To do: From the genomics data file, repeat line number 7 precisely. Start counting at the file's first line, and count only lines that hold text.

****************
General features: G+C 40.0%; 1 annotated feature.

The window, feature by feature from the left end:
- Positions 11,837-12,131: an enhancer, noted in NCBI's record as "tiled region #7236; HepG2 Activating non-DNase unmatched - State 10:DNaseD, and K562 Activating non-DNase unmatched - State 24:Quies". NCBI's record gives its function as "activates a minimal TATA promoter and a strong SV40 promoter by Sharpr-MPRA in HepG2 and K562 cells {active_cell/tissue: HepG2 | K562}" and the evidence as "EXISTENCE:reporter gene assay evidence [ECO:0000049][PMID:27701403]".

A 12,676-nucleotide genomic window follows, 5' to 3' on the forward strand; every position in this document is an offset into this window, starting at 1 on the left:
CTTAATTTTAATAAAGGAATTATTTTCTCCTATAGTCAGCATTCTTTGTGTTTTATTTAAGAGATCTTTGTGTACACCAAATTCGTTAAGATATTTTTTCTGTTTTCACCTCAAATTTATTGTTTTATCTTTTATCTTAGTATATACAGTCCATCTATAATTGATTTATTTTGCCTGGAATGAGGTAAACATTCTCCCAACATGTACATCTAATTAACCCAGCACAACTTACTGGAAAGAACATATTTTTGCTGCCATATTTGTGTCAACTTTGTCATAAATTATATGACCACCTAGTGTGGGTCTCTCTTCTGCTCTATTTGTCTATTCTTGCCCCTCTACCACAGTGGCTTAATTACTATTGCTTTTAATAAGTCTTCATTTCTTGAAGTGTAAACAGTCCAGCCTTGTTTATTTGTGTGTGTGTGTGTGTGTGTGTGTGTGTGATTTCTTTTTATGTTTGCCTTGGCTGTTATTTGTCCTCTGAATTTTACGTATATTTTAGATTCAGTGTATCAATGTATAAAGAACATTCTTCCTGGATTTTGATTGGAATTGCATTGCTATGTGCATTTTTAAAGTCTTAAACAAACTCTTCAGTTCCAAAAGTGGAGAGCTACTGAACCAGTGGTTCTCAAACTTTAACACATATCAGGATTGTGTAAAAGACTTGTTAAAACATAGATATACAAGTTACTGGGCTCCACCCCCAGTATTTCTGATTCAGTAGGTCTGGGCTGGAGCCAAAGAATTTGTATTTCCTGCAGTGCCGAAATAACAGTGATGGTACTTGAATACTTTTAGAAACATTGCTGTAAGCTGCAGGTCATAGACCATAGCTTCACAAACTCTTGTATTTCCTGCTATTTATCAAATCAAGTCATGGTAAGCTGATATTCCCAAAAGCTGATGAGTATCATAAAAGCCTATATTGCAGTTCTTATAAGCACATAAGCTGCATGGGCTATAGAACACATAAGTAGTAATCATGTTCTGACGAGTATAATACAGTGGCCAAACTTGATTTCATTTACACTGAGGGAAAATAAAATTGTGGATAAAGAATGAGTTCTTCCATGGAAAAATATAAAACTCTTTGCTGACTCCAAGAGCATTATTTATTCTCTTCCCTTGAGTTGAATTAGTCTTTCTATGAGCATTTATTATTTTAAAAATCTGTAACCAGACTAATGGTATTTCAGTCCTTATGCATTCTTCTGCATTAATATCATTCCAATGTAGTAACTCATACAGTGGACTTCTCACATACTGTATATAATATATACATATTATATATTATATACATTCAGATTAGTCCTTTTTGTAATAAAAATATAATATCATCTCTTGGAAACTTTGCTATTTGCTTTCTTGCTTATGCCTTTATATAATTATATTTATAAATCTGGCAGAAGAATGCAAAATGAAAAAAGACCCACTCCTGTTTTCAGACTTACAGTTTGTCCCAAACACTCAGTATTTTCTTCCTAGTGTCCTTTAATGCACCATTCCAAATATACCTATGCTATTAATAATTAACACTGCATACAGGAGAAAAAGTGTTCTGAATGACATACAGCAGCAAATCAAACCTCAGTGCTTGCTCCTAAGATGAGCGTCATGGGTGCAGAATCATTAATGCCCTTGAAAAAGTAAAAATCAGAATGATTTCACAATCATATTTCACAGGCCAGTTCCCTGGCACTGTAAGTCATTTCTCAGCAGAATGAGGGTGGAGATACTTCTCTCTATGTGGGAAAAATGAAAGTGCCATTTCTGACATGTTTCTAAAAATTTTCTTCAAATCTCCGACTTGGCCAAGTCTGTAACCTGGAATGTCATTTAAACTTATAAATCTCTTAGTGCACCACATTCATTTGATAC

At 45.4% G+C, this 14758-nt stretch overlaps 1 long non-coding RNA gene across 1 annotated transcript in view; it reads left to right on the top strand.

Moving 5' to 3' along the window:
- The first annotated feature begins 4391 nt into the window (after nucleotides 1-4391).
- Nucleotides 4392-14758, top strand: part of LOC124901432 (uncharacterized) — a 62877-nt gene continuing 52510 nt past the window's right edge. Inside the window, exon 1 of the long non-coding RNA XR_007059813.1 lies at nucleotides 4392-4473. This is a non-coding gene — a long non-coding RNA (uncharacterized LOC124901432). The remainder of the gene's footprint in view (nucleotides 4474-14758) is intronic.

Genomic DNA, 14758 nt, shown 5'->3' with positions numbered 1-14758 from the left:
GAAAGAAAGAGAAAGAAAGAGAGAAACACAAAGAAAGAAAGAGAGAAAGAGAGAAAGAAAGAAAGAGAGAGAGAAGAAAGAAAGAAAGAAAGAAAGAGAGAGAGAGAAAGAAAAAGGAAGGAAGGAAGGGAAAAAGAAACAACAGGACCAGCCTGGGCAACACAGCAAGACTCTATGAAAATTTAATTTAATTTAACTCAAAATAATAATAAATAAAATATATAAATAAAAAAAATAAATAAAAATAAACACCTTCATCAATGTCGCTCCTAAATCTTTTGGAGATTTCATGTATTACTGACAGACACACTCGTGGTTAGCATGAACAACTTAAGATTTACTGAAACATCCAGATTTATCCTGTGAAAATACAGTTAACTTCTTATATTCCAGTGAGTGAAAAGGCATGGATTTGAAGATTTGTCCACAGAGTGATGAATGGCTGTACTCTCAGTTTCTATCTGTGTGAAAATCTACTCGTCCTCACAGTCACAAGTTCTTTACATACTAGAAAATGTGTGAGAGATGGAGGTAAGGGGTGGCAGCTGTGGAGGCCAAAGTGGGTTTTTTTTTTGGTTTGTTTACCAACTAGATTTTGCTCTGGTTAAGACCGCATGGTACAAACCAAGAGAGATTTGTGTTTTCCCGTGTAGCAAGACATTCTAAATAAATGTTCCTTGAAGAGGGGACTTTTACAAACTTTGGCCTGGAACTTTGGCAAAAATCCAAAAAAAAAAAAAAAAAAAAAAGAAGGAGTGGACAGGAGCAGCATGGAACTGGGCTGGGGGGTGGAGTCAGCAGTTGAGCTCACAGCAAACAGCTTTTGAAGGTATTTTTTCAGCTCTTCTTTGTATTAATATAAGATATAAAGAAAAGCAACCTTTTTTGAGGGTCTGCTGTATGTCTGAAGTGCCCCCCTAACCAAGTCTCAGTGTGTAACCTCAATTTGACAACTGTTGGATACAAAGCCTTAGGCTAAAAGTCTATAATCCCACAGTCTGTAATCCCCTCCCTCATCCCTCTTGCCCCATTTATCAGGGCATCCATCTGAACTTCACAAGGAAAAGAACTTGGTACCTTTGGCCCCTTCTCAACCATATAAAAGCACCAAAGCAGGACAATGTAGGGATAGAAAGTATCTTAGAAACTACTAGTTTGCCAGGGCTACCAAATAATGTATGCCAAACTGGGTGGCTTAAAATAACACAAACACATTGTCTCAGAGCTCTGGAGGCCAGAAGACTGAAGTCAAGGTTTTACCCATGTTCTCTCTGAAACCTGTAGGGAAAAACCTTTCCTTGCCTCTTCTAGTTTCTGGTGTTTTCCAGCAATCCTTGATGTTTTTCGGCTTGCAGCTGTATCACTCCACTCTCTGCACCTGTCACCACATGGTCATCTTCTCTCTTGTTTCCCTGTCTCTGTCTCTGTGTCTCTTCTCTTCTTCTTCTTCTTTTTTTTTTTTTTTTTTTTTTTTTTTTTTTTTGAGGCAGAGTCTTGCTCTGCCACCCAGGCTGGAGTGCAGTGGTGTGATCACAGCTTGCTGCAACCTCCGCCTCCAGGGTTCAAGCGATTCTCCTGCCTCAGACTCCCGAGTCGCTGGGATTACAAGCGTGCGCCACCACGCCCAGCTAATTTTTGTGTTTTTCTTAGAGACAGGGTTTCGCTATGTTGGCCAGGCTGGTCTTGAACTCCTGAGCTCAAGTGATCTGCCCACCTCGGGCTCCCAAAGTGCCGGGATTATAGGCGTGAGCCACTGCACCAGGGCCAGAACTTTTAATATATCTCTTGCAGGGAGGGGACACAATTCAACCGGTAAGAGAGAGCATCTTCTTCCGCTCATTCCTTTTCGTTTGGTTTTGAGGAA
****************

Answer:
Moving 5' to 3' along the window: